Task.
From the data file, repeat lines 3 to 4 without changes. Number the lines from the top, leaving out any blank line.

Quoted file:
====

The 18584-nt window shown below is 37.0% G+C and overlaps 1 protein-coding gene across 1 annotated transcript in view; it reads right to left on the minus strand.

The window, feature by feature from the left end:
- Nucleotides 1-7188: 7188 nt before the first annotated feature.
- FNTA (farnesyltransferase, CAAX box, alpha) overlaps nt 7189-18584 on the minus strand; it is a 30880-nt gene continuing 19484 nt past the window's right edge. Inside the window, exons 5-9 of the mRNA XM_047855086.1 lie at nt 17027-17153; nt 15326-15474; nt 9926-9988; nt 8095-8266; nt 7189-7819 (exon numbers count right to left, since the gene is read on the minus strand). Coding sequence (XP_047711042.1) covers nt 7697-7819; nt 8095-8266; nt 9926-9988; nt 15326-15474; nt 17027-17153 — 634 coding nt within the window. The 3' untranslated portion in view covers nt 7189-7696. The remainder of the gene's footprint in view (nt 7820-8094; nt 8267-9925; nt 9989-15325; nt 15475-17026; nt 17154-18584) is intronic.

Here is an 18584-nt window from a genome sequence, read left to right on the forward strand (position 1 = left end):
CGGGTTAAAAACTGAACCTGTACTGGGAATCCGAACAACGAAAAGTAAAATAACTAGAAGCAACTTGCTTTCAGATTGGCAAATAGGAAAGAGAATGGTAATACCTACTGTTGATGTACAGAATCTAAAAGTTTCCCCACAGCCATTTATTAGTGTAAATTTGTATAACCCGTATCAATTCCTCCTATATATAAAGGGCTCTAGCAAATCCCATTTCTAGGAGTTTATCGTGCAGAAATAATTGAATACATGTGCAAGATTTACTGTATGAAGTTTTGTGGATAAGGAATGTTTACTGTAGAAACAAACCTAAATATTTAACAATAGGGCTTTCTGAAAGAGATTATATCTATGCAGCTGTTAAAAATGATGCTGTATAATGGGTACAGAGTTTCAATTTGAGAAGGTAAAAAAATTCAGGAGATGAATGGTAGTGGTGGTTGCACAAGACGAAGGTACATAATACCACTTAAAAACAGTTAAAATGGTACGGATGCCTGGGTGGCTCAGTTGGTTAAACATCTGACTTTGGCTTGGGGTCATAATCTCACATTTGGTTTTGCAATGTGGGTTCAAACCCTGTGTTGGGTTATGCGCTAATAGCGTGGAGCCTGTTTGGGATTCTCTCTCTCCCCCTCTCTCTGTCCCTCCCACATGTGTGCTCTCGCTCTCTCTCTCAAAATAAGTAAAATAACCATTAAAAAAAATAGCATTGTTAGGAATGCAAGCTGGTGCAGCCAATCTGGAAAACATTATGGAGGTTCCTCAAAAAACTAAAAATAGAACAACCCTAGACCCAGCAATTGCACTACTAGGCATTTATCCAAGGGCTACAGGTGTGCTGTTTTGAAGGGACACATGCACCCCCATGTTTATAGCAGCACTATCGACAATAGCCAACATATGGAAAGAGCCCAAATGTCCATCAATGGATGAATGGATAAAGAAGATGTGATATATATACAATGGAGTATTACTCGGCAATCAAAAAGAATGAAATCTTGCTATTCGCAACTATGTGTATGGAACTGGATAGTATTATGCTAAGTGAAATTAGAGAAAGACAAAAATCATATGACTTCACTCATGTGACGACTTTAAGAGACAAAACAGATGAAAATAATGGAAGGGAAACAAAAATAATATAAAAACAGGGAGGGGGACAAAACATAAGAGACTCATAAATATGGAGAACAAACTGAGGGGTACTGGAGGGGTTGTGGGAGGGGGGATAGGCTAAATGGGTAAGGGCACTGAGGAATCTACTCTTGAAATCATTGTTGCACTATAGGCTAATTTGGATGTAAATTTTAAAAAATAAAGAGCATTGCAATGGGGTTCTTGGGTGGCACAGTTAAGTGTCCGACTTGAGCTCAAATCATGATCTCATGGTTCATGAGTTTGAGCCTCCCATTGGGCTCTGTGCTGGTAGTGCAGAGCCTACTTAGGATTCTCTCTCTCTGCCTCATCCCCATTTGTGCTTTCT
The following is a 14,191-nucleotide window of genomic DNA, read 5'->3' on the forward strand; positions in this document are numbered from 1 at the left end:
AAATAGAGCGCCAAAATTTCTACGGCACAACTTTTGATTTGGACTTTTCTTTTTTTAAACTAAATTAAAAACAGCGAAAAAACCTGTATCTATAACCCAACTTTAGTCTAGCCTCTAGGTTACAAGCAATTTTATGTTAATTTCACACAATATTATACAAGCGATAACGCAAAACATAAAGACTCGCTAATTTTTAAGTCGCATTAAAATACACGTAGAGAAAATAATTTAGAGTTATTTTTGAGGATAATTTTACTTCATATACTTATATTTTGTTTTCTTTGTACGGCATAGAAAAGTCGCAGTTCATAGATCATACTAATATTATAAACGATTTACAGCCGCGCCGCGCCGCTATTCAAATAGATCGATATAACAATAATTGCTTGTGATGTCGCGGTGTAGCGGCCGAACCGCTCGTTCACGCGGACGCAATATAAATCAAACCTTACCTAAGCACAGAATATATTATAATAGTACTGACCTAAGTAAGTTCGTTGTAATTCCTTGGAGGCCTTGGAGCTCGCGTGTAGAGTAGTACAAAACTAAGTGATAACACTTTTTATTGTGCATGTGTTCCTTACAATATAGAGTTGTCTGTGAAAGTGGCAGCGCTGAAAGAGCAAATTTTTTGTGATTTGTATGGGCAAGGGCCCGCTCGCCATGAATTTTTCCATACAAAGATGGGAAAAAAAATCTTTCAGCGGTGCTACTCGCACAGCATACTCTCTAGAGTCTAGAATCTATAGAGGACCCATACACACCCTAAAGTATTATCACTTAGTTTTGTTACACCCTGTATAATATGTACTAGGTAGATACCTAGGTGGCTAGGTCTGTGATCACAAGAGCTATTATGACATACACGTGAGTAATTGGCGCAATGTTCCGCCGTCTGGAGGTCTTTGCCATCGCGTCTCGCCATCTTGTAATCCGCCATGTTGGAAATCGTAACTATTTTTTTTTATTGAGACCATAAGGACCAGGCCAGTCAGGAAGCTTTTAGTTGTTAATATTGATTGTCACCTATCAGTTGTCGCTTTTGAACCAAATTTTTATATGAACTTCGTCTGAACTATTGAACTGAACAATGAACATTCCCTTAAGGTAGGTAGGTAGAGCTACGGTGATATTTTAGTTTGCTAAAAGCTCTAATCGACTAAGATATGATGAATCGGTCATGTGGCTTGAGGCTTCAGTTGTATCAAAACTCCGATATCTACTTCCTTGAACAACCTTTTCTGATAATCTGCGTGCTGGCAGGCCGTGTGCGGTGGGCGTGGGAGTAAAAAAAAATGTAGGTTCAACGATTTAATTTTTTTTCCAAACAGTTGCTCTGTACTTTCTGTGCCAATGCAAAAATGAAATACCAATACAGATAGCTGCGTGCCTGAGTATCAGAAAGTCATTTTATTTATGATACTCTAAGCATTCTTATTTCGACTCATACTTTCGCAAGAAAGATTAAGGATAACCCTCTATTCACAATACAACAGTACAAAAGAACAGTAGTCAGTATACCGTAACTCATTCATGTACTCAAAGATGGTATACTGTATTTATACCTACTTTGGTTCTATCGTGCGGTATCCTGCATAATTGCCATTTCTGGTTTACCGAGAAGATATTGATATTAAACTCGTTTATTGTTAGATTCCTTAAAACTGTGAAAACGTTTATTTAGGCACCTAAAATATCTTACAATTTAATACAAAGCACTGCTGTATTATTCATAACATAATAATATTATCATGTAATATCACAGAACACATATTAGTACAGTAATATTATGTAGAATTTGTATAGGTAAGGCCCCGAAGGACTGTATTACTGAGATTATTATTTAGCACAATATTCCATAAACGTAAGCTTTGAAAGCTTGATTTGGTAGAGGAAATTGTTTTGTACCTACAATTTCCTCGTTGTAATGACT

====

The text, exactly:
- Nucleotides 1-7188: 7188 nt before the first annotated feature.
- FNTA (farnesyltransferase, CAAX box, alpha) overlaps nt 7189-18584 on the minus strand; it is a 30880-nt gene continuing 19484 nt past the window's right edge. Inside the window, exons 5-9 of the mRNA XM_047855086.1 lie at nt 17027-17153; nt 15326-15474; nt 9926-9988; nt 8095-8266; nt 7189-7819 (exon numbers count right to left, since the gene is read on the minus strand). Coding sequence (XP_047711042.1) covers nt 7697-7819; nt 8095-8266; nt 9926-9988; nt 15326-15474; nt 17027-17153 — 634 coding nt within the window. The 3' untranslated portion in view covers nt 7189-7696. The remainder of the gene's footprint in view (nt 7820-8094; nt 8267-9925; nt 9989-15325; nt 15475-17026; nt 17154-18584) is intronic.